‘So all the faeries are tied to plants?’
‘Of course not.’

Sama paused to look around, as now the faeries all decided that it was safe to at least come out to look at the witch that could see them. She felt like she was still in the realm of the faeries, as small butterfly-winged creatures were sitting in the trees, wingless drab-looking creatures were peering up from behind tree roots, and many many other tiny faeries were flitting through the space.

Gabe had been watching her talk to the tree in amusement, but increasingly his enhanced vampire senses were telling him something strange was happening. He could not penetrate the faerie magic, yet he had felt the moment was profound, although now he was ready to leave the sensation behind.

‘Sama, are you going to stay and talk to the trees all night?’
‘No. We need to get you home and safe for the day. C’mon.’ She turned and waved to all of the faeries, and then set off for the home she had not been back to for over a week.

Sama had a spare bedroom, so Gabe was going to get the benefit this week. They grabbed a roll of aluminium foil from the kitchen and a roll of masking tape and sealed up the glass of the window panes, and then the heavy curtains were drawn over the top. Sama emptied her linen chest, and the two of them carried it into the room and lined it with a doona and pillow. A dark box within a darkened room.

Gabe sighed and shook his head. ‘I guess I have to, right?’
‘Here dwelleth the vampire,’ Sama said, and kissed him on the cheek. ‘See you at sunset.’
‘Have that blood handy, will you. I dunno what it’ll be like, but let’s not take a chance on it.’
‘It’ll be fine. Don’t worry about it,’ she said, and closed the lid of the chest.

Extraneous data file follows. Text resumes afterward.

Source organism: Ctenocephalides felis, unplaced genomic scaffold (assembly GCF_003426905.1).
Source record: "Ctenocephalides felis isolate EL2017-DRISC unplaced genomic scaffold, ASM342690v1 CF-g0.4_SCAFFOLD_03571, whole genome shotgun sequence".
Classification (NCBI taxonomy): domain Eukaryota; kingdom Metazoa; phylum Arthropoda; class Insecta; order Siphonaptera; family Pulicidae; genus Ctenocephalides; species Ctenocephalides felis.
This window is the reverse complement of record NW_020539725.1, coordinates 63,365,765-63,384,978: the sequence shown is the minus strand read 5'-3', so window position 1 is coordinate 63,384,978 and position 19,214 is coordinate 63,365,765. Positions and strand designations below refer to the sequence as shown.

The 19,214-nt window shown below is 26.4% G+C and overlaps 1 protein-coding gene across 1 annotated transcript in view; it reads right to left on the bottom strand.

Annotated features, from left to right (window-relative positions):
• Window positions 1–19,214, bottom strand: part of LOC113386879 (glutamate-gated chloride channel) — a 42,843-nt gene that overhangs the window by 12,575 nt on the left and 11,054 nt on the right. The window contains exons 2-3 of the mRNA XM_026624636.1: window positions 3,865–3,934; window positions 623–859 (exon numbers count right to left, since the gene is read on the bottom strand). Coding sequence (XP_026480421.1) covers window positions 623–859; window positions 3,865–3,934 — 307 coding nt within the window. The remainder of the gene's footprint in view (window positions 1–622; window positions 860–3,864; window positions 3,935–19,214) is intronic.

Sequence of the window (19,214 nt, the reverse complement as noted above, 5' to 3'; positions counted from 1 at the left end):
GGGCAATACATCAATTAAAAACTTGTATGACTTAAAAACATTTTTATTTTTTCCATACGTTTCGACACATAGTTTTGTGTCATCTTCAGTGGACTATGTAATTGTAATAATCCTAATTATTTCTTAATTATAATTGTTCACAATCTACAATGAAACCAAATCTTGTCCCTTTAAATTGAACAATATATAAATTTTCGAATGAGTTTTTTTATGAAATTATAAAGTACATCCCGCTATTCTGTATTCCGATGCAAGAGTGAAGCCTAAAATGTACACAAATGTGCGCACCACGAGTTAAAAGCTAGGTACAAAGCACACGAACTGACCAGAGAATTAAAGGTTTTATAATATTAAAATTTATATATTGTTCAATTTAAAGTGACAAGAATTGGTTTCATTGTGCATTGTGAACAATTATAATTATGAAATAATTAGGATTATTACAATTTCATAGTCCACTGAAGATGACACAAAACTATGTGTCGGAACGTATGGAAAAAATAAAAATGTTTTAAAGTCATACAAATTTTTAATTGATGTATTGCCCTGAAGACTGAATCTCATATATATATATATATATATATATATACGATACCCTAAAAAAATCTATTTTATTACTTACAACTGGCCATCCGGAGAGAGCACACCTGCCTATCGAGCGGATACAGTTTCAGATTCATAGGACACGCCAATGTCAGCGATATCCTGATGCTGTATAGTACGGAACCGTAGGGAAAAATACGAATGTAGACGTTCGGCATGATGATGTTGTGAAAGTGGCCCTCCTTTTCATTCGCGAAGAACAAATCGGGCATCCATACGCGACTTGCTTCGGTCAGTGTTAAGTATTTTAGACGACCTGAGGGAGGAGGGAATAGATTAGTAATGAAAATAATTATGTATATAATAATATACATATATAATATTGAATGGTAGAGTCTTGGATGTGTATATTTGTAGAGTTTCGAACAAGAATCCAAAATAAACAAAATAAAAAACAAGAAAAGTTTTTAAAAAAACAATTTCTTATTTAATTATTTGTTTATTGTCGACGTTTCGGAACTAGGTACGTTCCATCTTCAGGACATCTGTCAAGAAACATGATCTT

She knew she should be resting, but too many thoughts circled within her mind to let her. To separate from her own thoughts, she took a blanket from a cupboard and sat out on her back lawn in the sun. She thought she could relax in the light, and prepare for the darkness, but she was wrong.

Before her widening eyes, she watched the constant activity of little faeries flying around her garden. Small wingless creatures emerged from trapdoors in the ground, and others from brightly coloured doors in the trees. The plants themselves had their own spirit faeries willingly tethered to them. Sama watched a bird pull a small carrot from her vegetable patch, and the bond with the carrot’s faerie dissolved. It watched its plant fly off in the bird’s mouth before itself flying off and settling within another emerging seedling.
‘This is too much,’ she whispered.

…..why are you unhappy?….. asked the grass.
…..you should be pleased to see all that is truly here to see…… said the tree behind her.

‘I know. But, there’s so much going on right now. I’ve got to look after Gabe, and I don’t know when Cernunnos is going to come and take me. And the Cult of Cybele. I don’t know what they’ll do if they know Gabe’s not completely dead anymore.’ She sighed and rubbed her tired eyes. Then it dawned on her. ‘Tree, can you get information for me? Can you send word through to the plants around the cult and ask what they know?’

………yes, we can do that for you……
……………wait………

So Sama spent a day in her garden, not relaxing, but information gathering. She ran inside and collected a notebook and pencil, then ran out again. The yard sounded like a rustling, murmuring Chinese whisper, with versions of her questions moving in waves through the plants and faeries.

The first wave of answers came back within thirty minutes, and Sama was excited, and then terrified. It was so much worse than she had imagined. The trees whispered to her that the spells woven by the cult had crumbled. The priestesses were concerned, and then furious when they divined the cause. Gabe, their sacrifice, was no longer a part of the spirit world. Their fields sprouted weeds, and their power waned. For their return to glory, they needed to find Gabe, kill him again, and make sure he stayed dead.